Growing into Adulthood
July 17, 2013 § 1 Comment
Every time a new baby is born into our family, a weight settles on my shoulders. As I rest in bed, falling in love with my new baby, I am all too aware of the responsibility that comes with welcoming a new life into my care.
After a few days the heaviness usually subsides, and in time is forgotten. I find it fun having a large family, and I love connecting with my children on their level. I don’t often think about the ‘responsibility’ that comes with raising five children; attending to all their physical, emotional, social and spiritual needs. But at times of stress or when decisions need to be made, the weight often comes crashing down again, leaving me awake in the middle of the night and in awe of the job with which I have been entrusted.
My husband and I have made what many would consider ‘alternative’ choices for our family. Homebirth, alternative healthcare and Steiner education are the biggest, most visible ones. However I have never spent much time discussing these choices with people. I strive to just ‘walk the talk’ rather than ‘talk the talk’.
One of the gifts of Robin’s illness, for me personally, was the shedding of fear. Ironically, having to step up and be his advocate while he was ill seemed to bring assertiveness and power, nestled deep within me, to the fore. And as he recovered I just didn’t want to wait anymore for my dreams to somehow magically manifest: I was ready. In the past year I have begun this blog, taken on the editing role for the Sydney Homebirth magazine, and been gradually growing my crafty business and transition to ‘felt artist’, all the while leading a day of the Steiner Playgroup and managing my family.
The thing is, I never really felt like an ‘adult’ until recently. For me ‘adults’ got married and got mortgages, pets, and found a place to settle down, instil roots. They made big decisions and faced things head on. They were practical about their kids’ education, having wills and life insurances, and connections everywhere tying them down.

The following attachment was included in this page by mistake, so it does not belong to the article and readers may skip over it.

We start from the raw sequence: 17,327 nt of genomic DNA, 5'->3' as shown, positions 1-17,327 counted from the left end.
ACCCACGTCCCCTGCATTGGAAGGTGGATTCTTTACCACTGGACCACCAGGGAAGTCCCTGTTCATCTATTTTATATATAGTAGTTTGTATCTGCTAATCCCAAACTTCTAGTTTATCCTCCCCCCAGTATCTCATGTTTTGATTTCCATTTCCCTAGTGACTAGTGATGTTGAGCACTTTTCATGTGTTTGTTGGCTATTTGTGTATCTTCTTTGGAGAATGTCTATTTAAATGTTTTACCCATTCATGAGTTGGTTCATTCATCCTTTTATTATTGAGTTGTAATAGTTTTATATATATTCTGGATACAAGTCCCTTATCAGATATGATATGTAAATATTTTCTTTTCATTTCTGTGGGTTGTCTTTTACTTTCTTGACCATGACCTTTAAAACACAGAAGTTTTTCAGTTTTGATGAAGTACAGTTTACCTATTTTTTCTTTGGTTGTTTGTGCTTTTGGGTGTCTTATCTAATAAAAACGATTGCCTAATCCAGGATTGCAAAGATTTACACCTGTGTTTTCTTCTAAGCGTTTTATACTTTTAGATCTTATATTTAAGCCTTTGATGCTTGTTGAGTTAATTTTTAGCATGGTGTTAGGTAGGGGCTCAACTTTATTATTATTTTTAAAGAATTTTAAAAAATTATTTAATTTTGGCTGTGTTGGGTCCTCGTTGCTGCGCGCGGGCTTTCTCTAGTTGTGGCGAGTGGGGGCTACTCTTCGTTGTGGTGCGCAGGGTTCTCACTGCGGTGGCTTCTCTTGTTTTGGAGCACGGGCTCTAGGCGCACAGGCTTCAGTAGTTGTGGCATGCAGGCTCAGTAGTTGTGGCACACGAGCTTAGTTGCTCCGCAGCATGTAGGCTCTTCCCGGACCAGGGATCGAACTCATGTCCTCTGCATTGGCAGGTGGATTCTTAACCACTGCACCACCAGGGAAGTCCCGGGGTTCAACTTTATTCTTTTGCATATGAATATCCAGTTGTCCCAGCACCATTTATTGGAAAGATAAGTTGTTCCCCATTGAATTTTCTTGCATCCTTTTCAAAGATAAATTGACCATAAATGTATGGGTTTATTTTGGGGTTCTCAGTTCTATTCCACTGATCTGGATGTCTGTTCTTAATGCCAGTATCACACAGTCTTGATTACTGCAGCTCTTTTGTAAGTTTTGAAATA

Sol and I, on the other hand, didn’t marry until pregnant with our third child. We have moved over ten times since William was born, twice in massive shifts to QLD (for an adventure and lifestyle change). We have followed our hearts. We’ve lived in a tent and travelled around, we’ve never wanted to be tied down to a mortgage, and often in the past it felt like we were dragged kicking and screaming into facing hard realities.
I don’t know why I felt I wasn’t being an ‘adult’. All those crazy decisions we made were what we truly felt was best for our children and ourselves at the time. We have made big decisions, and faced big things. Just not the mainstream, usual things.
Still, I used to downplay the decisions we made as our ‘craziness’, thinking we were living out an extended flighty twenties, since we began a family so young.
Since Robin’s illness that is gradually changing. Maybe just my perception of, and belief in myself is changing. Maybe it is age: I’m nearing forty. I am not really so different to all the ‘adults’ I see around me: I have five children and many responsibilities and we all take these things seriously in our own ways.
Lately I have been in a few situations where I have had to discuss some of the choices I have made. Choices that have had consequences, ramifications, and that have led to more difficult decisions. And, I have just had to bite the bullet and own them. Just had to stand up and say “Yep, that is what I believe, this is what I have chosen”.
It is hard at times, terrifying. But I feel that owning my life, and standing firmly in my choices leads me to feel that I am an adult, and that can only be a good thing.